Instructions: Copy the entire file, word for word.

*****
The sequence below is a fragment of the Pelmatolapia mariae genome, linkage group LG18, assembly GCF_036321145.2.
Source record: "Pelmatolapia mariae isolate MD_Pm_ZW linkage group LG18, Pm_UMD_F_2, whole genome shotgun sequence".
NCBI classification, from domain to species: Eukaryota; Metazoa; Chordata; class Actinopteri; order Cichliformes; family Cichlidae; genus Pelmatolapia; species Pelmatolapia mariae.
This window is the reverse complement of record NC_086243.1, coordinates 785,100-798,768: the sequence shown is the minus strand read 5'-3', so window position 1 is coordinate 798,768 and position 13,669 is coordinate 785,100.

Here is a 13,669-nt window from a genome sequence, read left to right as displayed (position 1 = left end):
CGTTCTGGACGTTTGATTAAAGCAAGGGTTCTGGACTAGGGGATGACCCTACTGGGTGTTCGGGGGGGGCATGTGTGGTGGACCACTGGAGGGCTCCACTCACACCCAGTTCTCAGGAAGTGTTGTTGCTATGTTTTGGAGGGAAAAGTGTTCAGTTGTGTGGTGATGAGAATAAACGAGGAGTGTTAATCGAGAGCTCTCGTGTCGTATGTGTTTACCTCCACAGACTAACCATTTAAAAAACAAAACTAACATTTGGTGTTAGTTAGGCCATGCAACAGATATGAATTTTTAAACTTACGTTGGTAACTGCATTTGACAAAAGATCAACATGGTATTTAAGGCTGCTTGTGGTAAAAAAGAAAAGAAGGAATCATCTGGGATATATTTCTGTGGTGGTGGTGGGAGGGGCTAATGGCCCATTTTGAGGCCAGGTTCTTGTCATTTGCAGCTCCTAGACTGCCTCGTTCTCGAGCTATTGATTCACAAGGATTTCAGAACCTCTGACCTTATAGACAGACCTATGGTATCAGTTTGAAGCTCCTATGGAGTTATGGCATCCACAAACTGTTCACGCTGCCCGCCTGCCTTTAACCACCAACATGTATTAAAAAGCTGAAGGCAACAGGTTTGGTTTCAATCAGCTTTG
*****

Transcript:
The sequence below is a fragment of the Pelmatolapia mariae genome, linkage group LG18, assembly GCF_036321145.2.
Source record: "Pelmatolapia mariae isolate MD_Pm_ZW linkage group LG18, Pm_UMD_F_2, whole genome shotgun sequence".
NCBI classification, from domain to species: Eukaryota; Metazoa; Chordata; class Actinopteri; order Cichliformes; family Cichlidae; genus Pelmatolapia; species Pelmatolapia mariae.
This window is the reverse complement of record NC_086243.1, coordinates 785,100-798,768: the sequence shown is the minus strand read 5'-3', so window position 1 is coordinate 798,768 and position 13,669 is coordinate 785,100.

Here is a 13,669-nt window from a genome sequence, read left to right as displayed (position 1 = left end):
CGTTCTGGACGTTTGATTAAAGCAAGGGTTCTGGACTAGGGGATGACCCTACTGGGTGTTCGGGGGGGGCATGTGTGGTGGACCACTGGAGGGCTCCACTCACACCCAGTTCTCAGGAAGTGTTGTTGCTATGTTTTGGAGGGAAAAGTGTTCAGTTGTGTGGTGATGAGAATAAACGAGGAGTGTTAATCGAGAGCTCTCGTGTCGTATGTGTTTACCTCCACAGACTAACCATTTAAAAAACAAAACTAACATTTGGTGTTAGTTAGGCCATGCAACAGATATGAATTTTTAAACTTACGTTGGTAACTGCATTTGACAAAAGATCAACATGGTATTTAAGGCTGCTTGTGGTAAAAAAGAAAAGAAGGAATCATCTGGGATATATTTCTGTGGTGGTGGTGGGAGGGGCTAATGGCCCATTTTGAGGCCAGGTTCTTGTCATTTGCAGCTCCTAGACTGCCTCGTTCTCGAGCTATTGATTCACAAGGATTTCAGAACCTCTGACCTTATAGACAGACCTATGGTATCAGTTTGAAGCTCCTATGGAGTTATGGCATCCACAAACTGTTCACGCTGCCCGCCTGCCTTTAACCACCAACATGTATTAAAAAGCTGAAGGCAACAGGTTTGGTTTCAATCAGCTTTG